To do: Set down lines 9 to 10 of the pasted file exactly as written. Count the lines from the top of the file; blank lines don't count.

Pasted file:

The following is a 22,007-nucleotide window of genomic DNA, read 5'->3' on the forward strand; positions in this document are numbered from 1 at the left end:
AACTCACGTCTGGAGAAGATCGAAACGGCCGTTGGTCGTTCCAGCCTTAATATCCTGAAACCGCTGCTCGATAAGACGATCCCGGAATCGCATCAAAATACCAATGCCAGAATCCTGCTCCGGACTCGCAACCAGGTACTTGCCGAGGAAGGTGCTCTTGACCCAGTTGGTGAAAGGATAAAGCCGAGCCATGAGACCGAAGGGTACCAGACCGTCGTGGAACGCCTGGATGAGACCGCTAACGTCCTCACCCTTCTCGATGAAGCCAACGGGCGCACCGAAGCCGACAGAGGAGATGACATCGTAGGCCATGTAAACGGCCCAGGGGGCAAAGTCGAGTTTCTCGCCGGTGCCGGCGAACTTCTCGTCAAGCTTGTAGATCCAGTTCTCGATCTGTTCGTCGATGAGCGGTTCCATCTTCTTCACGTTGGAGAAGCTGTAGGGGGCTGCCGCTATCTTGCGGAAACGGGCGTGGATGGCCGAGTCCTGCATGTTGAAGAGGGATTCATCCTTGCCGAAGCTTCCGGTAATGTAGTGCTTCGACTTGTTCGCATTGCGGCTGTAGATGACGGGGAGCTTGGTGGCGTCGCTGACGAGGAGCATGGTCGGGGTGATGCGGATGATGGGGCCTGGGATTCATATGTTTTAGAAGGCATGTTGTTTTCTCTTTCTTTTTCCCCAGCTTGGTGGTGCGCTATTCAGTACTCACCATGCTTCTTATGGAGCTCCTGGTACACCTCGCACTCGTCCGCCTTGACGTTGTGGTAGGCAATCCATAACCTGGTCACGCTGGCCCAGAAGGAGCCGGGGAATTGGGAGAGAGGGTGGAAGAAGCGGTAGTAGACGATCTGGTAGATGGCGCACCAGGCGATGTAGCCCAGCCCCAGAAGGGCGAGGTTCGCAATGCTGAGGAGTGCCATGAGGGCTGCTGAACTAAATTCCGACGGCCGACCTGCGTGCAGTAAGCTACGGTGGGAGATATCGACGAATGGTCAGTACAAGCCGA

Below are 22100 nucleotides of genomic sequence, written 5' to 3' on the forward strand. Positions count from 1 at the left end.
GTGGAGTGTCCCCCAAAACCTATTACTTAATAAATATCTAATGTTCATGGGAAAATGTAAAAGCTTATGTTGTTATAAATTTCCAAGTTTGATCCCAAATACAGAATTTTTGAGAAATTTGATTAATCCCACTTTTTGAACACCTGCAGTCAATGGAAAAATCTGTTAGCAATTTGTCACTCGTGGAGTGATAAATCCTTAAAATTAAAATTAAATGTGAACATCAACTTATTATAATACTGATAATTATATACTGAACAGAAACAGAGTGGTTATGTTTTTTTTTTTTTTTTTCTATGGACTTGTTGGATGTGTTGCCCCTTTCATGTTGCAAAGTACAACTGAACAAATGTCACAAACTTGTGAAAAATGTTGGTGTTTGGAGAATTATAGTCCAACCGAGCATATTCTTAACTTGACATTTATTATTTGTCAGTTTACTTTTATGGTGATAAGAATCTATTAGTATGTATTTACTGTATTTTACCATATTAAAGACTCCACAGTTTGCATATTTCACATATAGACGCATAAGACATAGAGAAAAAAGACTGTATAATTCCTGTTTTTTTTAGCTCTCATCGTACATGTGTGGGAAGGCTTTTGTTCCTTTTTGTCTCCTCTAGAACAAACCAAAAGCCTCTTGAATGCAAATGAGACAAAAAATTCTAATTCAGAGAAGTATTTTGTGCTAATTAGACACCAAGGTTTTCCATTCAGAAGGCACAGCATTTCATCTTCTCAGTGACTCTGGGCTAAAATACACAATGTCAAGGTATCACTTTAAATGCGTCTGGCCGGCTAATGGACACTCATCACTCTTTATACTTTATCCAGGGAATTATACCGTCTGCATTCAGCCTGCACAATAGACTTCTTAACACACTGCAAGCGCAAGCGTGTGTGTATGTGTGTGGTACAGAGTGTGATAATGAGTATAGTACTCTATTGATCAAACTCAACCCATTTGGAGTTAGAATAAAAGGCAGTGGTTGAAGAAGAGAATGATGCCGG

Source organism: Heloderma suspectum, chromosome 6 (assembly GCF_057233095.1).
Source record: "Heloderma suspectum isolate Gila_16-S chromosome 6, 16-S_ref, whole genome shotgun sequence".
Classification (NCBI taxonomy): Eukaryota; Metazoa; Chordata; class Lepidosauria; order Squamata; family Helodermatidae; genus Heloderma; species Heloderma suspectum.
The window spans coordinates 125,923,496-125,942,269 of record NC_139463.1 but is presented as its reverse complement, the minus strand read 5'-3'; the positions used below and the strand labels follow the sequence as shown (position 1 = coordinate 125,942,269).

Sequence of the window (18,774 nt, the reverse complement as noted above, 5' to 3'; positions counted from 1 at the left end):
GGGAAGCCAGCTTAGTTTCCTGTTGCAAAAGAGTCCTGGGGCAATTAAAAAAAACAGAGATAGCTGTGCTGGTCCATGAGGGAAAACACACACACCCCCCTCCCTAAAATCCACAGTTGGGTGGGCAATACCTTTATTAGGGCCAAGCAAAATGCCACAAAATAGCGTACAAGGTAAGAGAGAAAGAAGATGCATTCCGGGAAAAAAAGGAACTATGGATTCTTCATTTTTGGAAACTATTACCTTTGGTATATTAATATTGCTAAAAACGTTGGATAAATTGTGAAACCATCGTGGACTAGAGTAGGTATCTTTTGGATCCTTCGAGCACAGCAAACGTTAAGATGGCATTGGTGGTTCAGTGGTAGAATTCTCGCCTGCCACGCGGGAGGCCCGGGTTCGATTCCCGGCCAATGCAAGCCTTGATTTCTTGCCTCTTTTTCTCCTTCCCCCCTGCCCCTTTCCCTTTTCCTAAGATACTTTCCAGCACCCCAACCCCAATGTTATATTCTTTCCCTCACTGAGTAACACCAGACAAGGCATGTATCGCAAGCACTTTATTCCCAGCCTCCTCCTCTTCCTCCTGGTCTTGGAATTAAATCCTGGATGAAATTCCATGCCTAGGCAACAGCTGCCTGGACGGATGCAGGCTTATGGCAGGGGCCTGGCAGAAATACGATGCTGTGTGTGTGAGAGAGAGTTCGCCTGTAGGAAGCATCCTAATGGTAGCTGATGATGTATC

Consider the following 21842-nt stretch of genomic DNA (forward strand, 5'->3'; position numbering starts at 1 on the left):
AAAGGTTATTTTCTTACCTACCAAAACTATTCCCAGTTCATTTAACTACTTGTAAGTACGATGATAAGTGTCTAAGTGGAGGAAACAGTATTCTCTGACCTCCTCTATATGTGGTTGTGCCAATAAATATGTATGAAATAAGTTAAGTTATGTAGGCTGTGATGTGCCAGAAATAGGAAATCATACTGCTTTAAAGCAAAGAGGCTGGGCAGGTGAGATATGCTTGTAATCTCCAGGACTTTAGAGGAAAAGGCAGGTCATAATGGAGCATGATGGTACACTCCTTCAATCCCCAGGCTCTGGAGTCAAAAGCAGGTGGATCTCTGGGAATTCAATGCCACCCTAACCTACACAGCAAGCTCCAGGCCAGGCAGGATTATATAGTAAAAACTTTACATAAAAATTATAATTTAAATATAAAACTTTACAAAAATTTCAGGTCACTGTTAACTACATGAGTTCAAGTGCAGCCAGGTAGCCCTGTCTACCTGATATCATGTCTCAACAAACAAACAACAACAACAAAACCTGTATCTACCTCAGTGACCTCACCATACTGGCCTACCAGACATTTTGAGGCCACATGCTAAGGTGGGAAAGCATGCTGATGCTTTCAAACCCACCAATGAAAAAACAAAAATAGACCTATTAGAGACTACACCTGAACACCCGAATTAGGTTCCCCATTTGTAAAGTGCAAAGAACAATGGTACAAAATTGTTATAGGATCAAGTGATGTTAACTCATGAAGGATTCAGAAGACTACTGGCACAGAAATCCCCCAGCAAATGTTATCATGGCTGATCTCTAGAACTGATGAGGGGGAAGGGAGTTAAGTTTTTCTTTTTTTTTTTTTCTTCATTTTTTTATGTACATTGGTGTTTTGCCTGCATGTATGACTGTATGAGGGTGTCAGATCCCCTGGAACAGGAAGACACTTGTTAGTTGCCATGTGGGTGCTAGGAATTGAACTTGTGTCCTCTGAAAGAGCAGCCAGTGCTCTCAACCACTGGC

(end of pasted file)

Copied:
Sequence of the window (18,774 nt, the reverse complement as noted above, 5' to 3'; positions counted from 1 at the left end):
GGGAAGCCAGCTTAGTTTCCTGTTGCAAAAGAGTCCTGGGGCAATTAAAAAAAACAGAGATAGCTGTGCTGGTCCATGAGGGAAAACACACACACCCCCCTCCCTAAAATCCACAGTTGGGTGGGCAATACCTTTATTAGGGCCAAGCAAAATGCCACAAAATAGCGTACAAGGTAAGAGAGAAAGAAGATGCATTCCGGGAAAAAAAGGAACTATGGATTCTTCATTTTTGGAAACTATTACCTTTGGTATATTAATATTGCTAAAAACGTTGGATAAATTGTGAAACCATCGTGGACTAGAGTAGGTATCTTTTGGATCCTTCGAGCACAGCAAACGTTAAGATGGCATTGGTGGTTCAGTGGTAGAATTCTCGCCTGCCACGCGGGAGGCCCGGGTTCGATTCCCGGCCAATGCAAGCCTTGATTTCTTGCCTCTTTTTCTCCTTCCCCCCTGCCCCTTTCCCTTTTCCTAAGATACTTTCCAGCACCCCAACCCCAATGTTATATTCTTTCCCTCACTGAGTAACACCAGACAAGGCATGTATCGCAAGCACTTTATTCCCAGCCTCCTCCTCTTCCTCCTGGTCTTGGAATTAAATCCTGGATGAAATTCCATGCCTAGGCAACAGCTGCCTGGACGGATGCAGGCTTATGGCAGGGGCCTGGCAGAAATACGATGCTGTGTGTGTGAGAGAGAGTTCGCCTGTAGGAAGCATCCTAATGGTAGCTGATGATGTATC